Are you still confused and find yourself wondering whether you should or should not go for that favourite recipe of yours since your doctor said the word “hypothyroidism” the last time you visited?
Don’t worry! We’ve got your back on this. In this article, we will discuss what you should eat and what you should avoid in case you suffer from “hypothyroidism”.
Did I hear the word “thyroid”?
Well, the thyroid gland is a bilobed endocrine gland which is also known as the butterfly gland due to its shape. It secretes calcitonin and other thyroid hormones (T3 and T4) which play a major role in regulating our metabolism.
Overproduction of these hormones leads to the clinical condition of hyperthyroidism whereas their underproduction results in hypothyroidism.
What happens in hypothyroidism?
Hypothyroidism happens when the thyroid gland doesn’t make enough thyroid hormone. This condition also is called underactive thyroid. Hypothyroidism may not cause noticeable symptoms in its early stages. Over time, hypothyroidism that isn’t treated can lead to other health problems, such as high cholesterol and heart problems.
A few common symptoms marked in hypothyroidism are:
- More sensitivity to cold.
- Dry skin.
- Weight gain.
- Puffy face.
- Hoarse voice.
- Coarse hair and skin.
- Muscle weakness.
- Muscle aches, tenderness and stiffness.
- Menstrual cycles that are heavier than usual or irregular.
- Thinning hair.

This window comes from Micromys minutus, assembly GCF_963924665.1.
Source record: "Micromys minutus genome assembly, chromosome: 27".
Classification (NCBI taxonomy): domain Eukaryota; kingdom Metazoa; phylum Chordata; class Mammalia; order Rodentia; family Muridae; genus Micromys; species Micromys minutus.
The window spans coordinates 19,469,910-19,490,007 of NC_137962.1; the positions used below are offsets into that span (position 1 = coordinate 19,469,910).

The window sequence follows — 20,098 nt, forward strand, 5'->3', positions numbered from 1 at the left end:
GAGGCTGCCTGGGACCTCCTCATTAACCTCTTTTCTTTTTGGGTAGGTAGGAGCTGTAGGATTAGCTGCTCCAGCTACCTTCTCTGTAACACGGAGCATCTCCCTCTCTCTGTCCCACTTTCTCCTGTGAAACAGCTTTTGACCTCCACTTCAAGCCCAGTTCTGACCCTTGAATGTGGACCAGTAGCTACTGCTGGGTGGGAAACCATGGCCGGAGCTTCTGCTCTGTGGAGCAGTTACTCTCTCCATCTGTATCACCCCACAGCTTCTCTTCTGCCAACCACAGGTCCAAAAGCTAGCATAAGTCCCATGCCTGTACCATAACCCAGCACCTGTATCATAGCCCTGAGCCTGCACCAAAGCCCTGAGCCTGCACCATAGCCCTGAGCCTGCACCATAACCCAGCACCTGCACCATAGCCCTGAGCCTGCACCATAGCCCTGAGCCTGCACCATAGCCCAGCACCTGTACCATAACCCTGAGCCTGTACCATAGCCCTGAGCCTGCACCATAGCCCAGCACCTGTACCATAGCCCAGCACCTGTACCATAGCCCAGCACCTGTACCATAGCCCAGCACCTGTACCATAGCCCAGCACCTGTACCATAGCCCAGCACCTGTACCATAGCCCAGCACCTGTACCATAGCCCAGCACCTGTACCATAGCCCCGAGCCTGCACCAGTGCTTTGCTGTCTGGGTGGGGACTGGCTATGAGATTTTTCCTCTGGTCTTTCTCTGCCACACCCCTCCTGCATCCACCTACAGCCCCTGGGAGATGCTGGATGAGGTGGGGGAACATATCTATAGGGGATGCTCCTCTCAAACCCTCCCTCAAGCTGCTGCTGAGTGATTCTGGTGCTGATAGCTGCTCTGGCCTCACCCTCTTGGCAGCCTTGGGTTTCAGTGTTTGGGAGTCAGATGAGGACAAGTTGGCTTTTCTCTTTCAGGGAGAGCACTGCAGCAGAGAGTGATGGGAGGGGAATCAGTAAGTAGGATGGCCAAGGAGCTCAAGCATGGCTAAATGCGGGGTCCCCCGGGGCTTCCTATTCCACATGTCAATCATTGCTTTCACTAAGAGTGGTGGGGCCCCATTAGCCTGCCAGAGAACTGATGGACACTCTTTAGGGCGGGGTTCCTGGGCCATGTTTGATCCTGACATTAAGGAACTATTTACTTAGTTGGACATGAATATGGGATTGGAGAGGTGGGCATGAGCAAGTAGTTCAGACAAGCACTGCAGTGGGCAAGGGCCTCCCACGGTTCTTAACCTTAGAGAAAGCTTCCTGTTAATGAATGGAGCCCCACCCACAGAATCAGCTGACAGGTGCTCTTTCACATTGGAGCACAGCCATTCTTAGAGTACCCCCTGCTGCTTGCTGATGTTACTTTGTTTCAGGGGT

- Slowed heart rate, also called bradycardia.
- Memory problem.
What to eat?
- Micronutrients like iodine, selenium, and zinc in food help in the proper functioning of the thyroid.
- Certain food items should be avoided as they affect thyroid functioning adversely and make the situation worse.
- At times, the intake of food and supplements affects the absorption of thyroid replacement drugs. Therefore, these should be avoided.
- Dairy products like cheese, milk
- Iodized table salt
- Sea fish
- Whole eggs, etc.
- Amazon nuts
- Seafood: tuna, shrimp, etc.
- Brown rice, etc.
- Seafood: oysters, crabs, etc.
- Genetically modified cereals
- Pumpkin seeds
- Yoghurt, etc.
What NOT to eat?
- The food products which hamper the production of thyroid hormones: are green vegetables belonging to the Cruciferae family, especially Russiankale, broccoli, cauliflower, cabbage, etc. Excess of Cruciferae interferes with the proper thyroid function and so, it should be avoided.
- Soy-containing food: soy milk, soy sauce, tofu, etc. Studies have shown that soy-containing foods interfere with the body’s ability to absorb thyroid medication hence, disrupting their action.
- Gluten-rich food. Gluten has been found to trigger inflammation, especially in cases of autoimmune disorders. Therefore, it is advised to avoid it.
- Processed food products: junk food, bakery products, carbonated drinks, etc. Processed foods are found to be rich in sodium. In a patient with hypothyroidism, high levels of sodium increase the risk of high blood pressure. Thus, it is better to avoid processed food altogether.
Quick things to remember
- Mostly it is advised that thyroid medication is taken on an empty stomach for better absorption. It should be taken half an hour to one hour before the first meal or a minimum of three to four hours after the last meal for the day.
- Medicines like these should be completely avoided within four hours of an iron or calcium-rich meal.
- Medications and supplementssuch as antacids, milk and other calcium-rich products, iron-rich products, fibrous foods, iodine-rich products, and soy sources are found to affect the absorption of thyroid drugs adversely.
For specific dosages and medication timings, always consult your doctor and medical experts.
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